New potatoes are available from our local farms right now, but they’ll be gone for the season soon. They were simply roasted whole with a little olive oil and salt and pepper. At the same time, canned chickpeas that had been rinsed, drained, and left on a towel to dry were roasted with cumin, nigella, hot smoked paprika, and salt. I love crispy, roasted chickpeas, but there was a twist here in that before they were done lemon zest was added for the last 10 minutes or so. It smelled amazing and added great flavor. A little honey was to be added with the lemon zest, but I skipped it. A sauce was made with sour cream and finely chopped green onion. When the potatoes were cooked through and tender and then allowed to cool a bit, I cut each in half. Each half was topped with some sauce, crispy chickpeas, more finely chopped green onion, and more nigella seeds. 

These little potatoes would be great for a party. They’re just the right size to pick up with your fingers. The sauce works perfectly to keep the chickpeas in place on top of each potato, and the spices on the chickpeas give each bite a nice boost. There’s so much variety and so many ideas in this book, I suspect I’ll be spending a lot of time with it in the kitchen.

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Thursday, July 11, 2019

Meatless Meatballs with Quick Tomato Sauce on Zucchini Noodles

That famous line from Michael Pollan, “Eat food, not too much, mostly plants” is as simple as nutrition and sustainability advice gets. And now, there’s a new cookbook to help put that advice into practice, and I recently received a review copy. Mostly Plants: 101 Delicious Flexitarian Recipes from the Pollan Family is the second book created by Michael Pollan’s three sisters and his mother, and it includes each of their styles of cooking. That means, some dishes are vegetarian or vegan, and some include meat but with a focus on the vegetables. He described the book as not “dourly anti-meat; rather it is ecstatically pro-plant.” There’s a nice introduction to each member of the family and her preferred way of eating before getting into the recipes that cover dishes from Meze and Salads to Burgers, Vegetable Mains, Seafood, Meat, Sides, and Sweets. Along the way, there are tips for making vegetarian recipes vegan, ideas for replacing meat with a vegetarian protein, and Food for Thought with nutrition information. Overall, these recipes feel like comfort food made fresher. The Mediterranean Crunch Salad has bright bell peppers, cucumbers, tomato, and herbs piled on endive and topped with crumbled feta and crispy, baked chickpeas. The soups all look so good, and I can’t wait to try the Udon Noodle Soup with Miso-Glazed Vegetables and Chicken. In the burgers chapter, you’ll mostly find veggie burgers, but there is a chicken and a tuna option. Among the vegetable mains, there are some pasta dishes that caught my eye like the Penne with Roasted Vegetables and Mozzarella and the Vegan Lentil and Roasted Tomato Pasta. I tried the Golden Roasted Quinoa and fell for the lovely texture. I have the page marked so I can soon try the Salmon Farro Bowl full of crunchy vegetables and Vietnamese flavors. And, the Pina Colada Crumble with pineapple, banana, and coconut is tempting me for dessert. As I was mulling over those pasta options, a few pages later I came upon the Meatless Meatballs with Quick Tomato Sauce and decided to serve them on zucchini noodles to make it very pro-plant.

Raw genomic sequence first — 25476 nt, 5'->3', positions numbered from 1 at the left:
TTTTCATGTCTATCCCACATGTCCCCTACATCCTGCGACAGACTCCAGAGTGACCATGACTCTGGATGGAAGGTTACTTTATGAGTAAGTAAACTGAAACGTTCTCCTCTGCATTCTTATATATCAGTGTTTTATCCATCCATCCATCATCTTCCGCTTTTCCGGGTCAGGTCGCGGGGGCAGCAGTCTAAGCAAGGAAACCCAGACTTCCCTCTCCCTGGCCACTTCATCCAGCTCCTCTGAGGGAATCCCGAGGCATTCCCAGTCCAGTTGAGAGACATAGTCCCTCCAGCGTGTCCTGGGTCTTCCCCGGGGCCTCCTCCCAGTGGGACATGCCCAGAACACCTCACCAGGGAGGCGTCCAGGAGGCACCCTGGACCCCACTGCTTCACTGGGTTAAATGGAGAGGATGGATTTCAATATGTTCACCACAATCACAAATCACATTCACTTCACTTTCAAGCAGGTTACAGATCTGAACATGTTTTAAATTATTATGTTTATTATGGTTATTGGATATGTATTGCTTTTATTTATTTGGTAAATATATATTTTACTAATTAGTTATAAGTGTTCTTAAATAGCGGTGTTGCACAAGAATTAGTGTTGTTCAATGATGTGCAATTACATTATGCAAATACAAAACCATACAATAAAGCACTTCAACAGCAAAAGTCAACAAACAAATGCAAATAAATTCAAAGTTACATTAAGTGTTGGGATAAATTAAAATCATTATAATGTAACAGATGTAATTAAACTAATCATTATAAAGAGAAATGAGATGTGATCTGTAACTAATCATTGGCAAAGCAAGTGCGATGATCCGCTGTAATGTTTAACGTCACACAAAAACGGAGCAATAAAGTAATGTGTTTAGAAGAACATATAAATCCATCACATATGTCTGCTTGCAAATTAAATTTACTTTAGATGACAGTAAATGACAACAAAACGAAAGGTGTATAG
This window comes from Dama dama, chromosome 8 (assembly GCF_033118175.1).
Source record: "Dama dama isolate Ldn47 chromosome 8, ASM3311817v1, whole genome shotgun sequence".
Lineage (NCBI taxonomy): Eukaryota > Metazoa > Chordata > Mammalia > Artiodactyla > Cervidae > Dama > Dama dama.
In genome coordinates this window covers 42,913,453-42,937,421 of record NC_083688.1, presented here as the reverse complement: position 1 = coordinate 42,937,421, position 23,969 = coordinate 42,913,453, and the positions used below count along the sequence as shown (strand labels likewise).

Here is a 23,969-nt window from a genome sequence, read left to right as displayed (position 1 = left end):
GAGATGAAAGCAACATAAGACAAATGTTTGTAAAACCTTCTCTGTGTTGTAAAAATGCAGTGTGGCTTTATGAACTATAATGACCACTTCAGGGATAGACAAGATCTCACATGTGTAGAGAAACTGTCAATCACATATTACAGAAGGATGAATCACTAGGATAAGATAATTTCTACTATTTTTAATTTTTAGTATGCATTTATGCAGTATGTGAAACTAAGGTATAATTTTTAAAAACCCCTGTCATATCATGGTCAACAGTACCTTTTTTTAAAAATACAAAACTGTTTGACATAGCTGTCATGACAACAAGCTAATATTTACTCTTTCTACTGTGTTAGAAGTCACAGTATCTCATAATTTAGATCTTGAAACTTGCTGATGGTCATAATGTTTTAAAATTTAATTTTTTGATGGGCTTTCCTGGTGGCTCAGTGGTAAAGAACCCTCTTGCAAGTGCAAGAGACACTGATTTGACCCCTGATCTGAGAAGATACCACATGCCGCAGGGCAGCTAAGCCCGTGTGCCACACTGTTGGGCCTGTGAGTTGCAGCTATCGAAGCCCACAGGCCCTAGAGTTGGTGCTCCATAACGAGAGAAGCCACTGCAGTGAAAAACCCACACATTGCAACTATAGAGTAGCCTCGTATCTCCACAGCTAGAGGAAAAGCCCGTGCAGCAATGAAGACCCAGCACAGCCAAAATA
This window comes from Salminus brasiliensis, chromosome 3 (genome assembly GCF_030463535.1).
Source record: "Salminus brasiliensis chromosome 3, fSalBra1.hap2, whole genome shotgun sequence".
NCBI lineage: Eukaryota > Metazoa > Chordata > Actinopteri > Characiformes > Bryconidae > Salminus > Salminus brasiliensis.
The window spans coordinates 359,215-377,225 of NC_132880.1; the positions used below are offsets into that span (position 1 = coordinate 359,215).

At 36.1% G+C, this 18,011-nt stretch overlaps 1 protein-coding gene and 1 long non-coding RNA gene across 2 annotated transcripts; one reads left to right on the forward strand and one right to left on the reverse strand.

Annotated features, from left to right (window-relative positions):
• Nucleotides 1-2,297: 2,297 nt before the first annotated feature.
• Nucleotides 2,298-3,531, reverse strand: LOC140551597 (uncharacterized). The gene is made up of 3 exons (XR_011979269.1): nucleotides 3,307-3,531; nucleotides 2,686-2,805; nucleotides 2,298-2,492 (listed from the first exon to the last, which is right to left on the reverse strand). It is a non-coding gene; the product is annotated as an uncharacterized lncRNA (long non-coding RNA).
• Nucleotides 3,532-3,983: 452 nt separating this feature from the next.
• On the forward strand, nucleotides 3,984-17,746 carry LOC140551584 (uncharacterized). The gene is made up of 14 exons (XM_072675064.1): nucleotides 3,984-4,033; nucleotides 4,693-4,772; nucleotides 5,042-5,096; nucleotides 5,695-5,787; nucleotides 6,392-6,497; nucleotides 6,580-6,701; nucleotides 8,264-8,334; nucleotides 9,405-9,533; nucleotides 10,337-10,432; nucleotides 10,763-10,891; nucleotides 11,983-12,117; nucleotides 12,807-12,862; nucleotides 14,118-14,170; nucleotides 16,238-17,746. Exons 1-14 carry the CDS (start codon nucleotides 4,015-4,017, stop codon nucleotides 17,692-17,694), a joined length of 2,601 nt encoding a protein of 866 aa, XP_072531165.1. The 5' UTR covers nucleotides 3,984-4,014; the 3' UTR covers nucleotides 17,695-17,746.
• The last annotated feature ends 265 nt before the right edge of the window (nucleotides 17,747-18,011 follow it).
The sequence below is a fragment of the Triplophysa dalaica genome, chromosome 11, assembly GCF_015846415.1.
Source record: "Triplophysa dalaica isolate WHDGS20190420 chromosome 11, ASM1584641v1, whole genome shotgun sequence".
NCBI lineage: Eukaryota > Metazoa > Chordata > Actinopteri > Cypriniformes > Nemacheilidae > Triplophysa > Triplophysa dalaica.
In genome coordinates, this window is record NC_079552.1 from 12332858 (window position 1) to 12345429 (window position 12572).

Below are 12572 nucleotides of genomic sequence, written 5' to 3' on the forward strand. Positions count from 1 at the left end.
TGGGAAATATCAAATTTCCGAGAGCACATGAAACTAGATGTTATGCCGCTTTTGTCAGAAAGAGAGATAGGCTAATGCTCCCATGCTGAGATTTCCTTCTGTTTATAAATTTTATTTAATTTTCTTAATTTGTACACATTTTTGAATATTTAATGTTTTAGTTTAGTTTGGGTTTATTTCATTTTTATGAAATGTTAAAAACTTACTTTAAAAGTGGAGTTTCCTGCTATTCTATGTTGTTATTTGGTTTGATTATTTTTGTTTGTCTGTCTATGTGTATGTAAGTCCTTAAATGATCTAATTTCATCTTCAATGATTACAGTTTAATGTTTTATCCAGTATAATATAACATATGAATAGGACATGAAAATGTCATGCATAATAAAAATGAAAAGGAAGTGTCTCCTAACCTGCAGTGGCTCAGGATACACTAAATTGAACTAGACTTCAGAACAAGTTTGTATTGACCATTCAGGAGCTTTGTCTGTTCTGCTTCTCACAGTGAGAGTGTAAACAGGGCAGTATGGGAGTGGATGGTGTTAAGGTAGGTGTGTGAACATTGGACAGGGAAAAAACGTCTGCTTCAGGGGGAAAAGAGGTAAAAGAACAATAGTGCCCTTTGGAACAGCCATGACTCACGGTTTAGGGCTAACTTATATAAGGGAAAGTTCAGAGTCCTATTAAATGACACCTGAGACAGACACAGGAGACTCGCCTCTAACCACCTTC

To begin the meatballs, Puy lentils were cooked with a bay leaf until tender. At the same time, onion, carrots, celery, and garlic were sauteed, tomato paste was added along with chopped mushrooms, and the mixture was cooked through. The vegetable mixture, the lentils, and rinsed and drained canned chickpeas along with oats, parsley, basil, and salt and pepper were pulsed in the food processor. That mixture was transferred to a mixing bowl, and beaten eggs and wheat germ were added. Bread crumbs and grated parmesan were supposed to be used, but I opted for some wheat germ instead. The meatballs were formed and placed on a baking sheet. I had drizzled the baking sheet with olive oil and I rolled each meatless ball through the oil to coat all sides before placing it on the sheet. The meatless balls baked for about 30 minutes while I spiralized some zucchini. The sauce was a quick simmer of canned crushed tomatoes, garlic, and red pepper flakes. I did serve the meatless balls with a little shredded parmesan and lots of basil. 



This wasn’t my first attempt at meatless meatballs. Previous recipes have also involved mushrooms and lentils and usually some nuts. This was my favorite of any I’ve tried. The consistency was perfect. Past efforts ended in meatless balls that fell apart when served or didn’t maintain their shape while baking. These performed perfectly and had great flavor. There are a lot of great-looking ideas in this book, and it’s going to be easy to keep eating mostly plants.